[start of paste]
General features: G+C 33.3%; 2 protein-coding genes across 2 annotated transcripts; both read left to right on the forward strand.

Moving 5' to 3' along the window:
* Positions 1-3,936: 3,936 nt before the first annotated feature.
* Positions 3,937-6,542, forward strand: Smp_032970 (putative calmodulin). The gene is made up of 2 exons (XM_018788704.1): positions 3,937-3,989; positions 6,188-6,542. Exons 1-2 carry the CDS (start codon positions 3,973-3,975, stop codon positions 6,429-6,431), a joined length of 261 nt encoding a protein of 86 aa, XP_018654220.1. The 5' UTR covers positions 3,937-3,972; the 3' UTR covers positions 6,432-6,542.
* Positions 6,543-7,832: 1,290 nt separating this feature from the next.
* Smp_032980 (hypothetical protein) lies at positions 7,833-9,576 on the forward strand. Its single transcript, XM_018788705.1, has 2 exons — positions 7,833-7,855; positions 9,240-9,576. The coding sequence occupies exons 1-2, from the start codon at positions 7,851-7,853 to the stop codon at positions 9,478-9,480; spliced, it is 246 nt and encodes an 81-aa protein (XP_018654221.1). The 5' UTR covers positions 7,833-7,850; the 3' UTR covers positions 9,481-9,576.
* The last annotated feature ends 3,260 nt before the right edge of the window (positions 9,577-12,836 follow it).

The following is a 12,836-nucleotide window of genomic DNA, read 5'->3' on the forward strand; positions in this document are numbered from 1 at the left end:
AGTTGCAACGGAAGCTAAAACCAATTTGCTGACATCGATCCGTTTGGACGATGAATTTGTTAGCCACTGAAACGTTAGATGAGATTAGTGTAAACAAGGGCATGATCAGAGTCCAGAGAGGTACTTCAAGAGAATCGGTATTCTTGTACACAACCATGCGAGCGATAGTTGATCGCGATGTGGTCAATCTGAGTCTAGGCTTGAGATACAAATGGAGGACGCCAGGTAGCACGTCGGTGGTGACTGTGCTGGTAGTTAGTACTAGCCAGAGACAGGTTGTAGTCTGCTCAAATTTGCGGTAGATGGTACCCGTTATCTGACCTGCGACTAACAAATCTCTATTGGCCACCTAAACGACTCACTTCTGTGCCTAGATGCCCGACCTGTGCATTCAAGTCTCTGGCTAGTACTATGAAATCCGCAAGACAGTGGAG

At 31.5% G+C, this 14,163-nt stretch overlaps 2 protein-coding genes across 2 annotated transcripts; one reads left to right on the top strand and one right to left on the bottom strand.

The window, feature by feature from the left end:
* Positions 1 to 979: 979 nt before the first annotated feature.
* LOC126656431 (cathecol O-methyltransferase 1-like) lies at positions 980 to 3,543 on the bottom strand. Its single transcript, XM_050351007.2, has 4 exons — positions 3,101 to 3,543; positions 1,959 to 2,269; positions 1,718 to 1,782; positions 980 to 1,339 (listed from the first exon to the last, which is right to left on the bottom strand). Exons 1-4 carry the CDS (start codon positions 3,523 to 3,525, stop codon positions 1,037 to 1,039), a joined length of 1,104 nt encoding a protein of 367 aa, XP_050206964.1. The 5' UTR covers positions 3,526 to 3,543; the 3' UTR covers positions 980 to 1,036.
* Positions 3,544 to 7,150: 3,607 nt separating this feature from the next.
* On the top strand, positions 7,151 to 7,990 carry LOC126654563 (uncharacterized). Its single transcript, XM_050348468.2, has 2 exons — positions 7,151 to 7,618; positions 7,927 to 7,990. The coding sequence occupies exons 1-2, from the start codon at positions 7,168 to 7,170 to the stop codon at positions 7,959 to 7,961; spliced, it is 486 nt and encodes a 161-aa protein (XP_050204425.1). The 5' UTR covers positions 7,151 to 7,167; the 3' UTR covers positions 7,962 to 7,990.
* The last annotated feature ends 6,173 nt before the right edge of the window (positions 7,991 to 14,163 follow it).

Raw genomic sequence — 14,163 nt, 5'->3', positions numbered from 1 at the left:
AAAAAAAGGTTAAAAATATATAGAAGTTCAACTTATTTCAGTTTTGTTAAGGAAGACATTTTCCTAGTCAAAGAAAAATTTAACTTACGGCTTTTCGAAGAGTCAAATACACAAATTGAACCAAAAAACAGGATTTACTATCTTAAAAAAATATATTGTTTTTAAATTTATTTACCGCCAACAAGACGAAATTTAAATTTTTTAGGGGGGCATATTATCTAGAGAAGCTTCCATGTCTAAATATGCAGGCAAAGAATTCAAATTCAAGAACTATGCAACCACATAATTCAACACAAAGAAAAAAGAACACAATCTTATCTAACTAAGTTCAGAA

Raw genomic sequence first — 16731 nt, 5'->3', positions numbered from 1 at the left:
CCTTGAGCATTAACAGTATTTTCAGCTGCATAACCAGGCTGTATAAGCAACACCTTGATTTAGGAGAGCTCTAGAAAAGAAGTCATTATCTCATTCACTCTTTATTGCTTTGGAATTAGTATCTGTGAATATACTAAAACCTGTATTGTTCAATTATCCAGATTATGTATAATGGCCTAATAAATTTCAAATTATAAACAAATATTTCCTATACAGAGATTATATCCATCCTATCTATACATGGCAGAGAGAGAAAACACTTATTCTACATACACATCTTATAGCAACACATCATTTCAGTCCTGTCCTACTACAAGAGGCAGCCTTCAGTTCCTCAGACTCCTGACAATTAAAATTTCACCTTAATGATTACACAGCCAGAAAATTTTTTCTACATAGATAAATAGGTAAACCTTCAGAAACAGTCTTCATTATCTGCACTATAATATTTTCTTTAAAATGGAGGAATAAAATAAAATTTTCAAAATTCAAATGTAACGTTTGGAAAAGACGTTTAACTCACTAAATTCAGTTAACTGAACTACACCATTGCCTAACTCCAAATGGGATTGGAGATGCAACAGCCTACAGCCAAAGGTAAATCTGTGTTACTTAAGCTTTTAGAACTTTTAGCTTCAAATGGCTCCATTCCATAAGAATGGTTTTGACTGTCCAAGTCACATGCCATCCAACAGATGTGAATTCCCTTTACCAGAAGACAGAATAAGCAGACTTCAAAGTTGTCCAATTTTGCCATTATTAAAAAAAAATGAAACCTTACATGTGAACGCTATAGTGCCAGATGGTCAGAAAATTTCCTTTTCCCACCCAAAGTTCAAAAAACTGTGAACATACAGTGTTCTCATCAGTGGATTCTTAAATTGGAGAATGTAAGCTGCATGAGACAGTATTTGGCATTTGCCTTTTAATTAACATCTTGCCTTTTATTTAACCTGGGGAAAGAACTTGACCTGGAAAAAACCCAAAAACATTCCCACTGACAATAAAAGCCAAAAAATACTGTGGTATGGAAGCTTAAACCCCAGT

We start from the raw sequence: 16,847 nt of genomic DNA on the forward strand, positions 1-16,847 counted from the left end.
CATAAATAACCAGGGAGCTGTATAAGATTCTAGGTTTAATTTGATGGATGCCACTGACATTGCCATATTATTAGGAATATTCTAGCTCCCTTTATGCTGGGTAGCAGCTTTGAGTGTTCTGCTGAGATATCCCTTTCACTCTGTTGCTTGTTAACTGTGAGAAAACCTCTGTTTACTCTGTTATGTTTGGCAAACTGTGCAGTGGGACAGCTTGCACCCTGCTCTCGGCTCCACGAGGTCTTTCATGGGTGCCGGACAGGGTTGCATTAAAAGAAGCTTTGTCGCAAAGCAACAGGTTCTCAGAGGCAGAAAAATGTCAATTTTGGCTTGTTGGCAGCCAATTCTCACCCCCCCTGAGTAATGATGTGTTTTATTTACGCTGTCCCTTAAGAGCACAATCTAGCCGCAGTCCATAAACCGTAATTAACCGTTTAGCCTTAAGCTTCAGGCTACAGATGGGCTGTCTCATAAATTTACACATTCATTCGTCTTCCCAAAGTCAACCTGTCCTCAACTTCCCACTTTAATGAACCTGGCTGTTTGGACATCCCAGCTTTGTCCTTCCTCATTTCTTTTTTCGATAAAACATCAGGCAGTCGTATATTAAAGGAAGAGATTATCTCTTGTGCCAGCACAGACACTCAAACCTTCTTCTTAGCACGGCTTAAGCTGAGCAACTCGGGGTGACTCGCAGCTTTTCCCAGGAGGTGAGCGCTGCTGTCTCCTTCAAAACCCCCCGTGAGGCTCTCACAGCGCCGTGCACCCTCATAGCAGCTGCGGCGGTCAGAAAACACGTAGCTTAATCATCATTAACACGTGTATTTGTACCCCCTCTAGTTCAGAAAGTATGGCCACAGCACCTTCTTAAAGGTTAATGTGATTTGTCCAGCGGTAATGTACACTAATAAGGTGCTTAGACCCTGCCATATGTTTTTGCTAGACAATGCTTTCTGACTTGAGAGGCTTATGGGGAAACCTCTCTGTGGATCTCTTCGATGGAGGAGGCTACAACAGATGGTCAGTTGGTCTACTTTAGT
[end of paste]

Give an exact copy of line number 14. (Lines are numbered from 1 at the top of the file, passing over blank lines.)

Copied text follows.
* Positions 3,544 to 7,150: 3,607 nt separating this feature from the next.